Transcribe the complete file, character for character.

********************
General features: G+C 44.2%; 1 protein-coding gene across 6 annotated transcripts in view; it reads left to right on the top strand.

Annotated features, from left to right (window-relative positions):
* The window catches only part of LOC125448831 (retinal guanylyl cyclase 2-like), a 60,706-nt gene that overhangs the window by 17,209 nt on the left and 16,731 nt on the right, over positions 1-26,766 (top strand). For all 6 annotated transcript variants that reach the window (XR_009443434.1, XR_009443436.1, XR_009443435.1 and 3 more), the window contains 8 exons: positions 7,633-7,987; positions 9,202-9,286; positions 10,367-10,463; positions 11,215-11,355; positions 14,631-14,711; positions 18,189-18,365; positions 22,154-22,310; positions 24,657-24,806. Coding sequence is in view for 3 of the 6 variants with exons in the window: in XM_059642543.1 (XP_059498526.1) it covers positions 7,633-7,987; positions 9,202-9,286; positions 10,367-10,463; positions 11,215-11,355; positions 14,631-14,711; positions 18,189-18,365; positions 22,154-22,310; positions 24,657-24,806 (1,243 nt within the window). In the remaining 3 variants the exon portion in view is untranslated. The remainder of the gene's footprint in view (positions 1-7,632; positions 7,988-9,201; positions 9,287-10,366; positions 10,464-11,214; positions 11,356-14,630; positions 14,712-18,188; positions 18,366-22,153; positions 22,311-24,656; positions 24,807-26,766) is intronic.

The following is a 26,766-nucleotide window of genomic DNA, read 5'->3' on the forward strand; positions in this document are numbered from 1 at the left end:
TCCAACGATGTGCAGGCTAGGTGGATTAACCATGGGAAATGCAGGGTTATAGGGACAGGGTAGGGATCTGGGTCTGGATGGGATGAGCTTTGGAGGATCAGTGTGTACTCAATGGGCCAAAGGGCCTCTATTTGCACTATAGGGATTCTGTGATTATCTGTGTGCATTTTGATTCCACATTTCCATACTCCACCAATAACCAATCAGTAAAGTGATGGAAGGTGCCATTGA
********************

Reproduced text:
General features: G+C 44.2%; 1 protein-coding gene across 6 annotated transcripts in view; it reads left to right on the top strand.

Annotated features, from left to right (window-relative positions):
* The window catches only part of LOC125448831 (retinal guanylyl cyclase 2-like), a 60,706-nt gene that overhangs the window by 17,209 nt on the left and 16,731 nt on the right, over positions 1-26,766 (top strand). For all 6 annotated transcript variants that reach the window (XR_009443434.1, XR_009443436.1, XR_009443435.1 and 3 more), the window contains 8 exons: positions 7,633-7,987; positions 9,202-9,286; positions 10,367-10,463; positions 11,215-11,355; positions 14,631-14,711; positions 18,189-18,365; positions 22,154-22,310; positions 24,657-24,806. Coding sequence is in view for 3 of the 6 variants with exons in the window: in XM_059642543.1 (XP_059498526.1) it covers positions 7,633-7,987; positions 9,202-9,286; positions 10,367-10,463; positions 11,215-11,355; positions 14,631-14,711; positions 18,189-18,365; positions 22,154-22,310; positions 24,657-24,806 (1,243 nt within the window). In the remaining 3 variants the exon portion in view is untranslated. The remainder of the gene's footprint in view (positions 1-7,632; positions 7,988-9,201; positions 9,287-10,366; positions 10,464-11,214; positions 11,356-14,630; positions 14,712-18,188; positions 18,366-22,153; positions 22,311-24,656; positions 24,807-26,766) is intronic.

The following is a 26,766-nucleotide window of genomic DNA, read 5'->3' on the forward strand; positions in this document are numbered from 1 at the left end:
TCCAACGATGTGCAGGCTAGGTGGATTAACCATGGGAAATGCAGGGTTATAGGGACAGGGTAGGGATCTGGGTCTGGATGGGATGAGCTTTGGAGGATCAGTGTGTACTCAATGGGCCAAAGGGCCTCTATTTGCACTATAGGGATTCTGTGATTATCTGTGTGCATTTTGATTCCACATTTCCATACTCCACCAATAACCAATCAGTAAAGTGATGGAAGGTGCCATTGA